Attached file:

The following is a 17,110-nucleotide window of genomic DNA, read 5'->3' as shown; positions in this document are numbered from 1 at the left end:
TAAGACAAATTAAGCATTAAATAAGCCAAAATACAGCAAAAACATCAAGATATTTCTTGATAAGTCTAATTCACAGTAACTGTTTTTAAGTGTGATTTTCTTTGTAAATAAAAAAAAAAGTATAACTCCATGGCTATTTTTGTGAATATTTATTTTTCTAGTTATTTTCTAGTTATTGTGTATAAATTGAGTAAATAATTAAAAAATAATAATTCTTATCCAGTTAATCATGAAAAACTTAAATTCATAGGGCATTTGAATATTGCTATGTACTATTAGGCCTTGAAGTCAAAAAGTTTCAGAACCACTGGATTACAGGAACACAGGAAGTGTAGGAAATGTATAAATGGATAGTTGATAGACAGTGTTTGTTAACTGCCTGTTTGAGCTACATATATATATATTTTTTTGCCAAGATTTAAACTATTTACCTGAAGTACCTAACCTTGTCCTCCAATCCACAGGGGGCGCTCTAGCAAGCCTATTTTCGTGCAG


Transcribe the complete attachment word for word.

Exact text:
The following is a 17,110-nucleotide window of genomic DNA, read 5'->3' as shown; positions in this document are numbered from 1 at the left end:
TAAGACAAATTAAGCATTAAATAAGCCAAAATACAGCAAAAACATCAAGATATTTCTTGATAAGTCTAATTCACAGTAACTGTTTTTAAGTGTGATTTTCTTTGTAAATAAAAAAAAAAGTATAACTCCATGGCTATTTTTGTGAATATTTATTTTTCTAGTTATTTTCTAGTTATTGTGTATAAATTGAGTAAATAATTAAAAAATAATAATTCTTATCCAGTTAATCATGAAAAACTTAAATTCATAGGGCATTTGAATATTGCTATGTACTATTAGGCCTTGAAGTCAAAAAGTTTCAGAACCACTGGATTACAGGAACACAGGAAGTGTAGGAAATGTATAAATGGATAGTTGATAGACAGTGTTTGTTAACTGCCTGTTTGAGCTACATATATATATATTTTTTTGCCAAGATTTAAACTATTTACCTGAAGTACCTAACCTTGTCCTCCAATCCACAGGGGGCGCTCTAGCAAGCCTATTTTCGTGCAG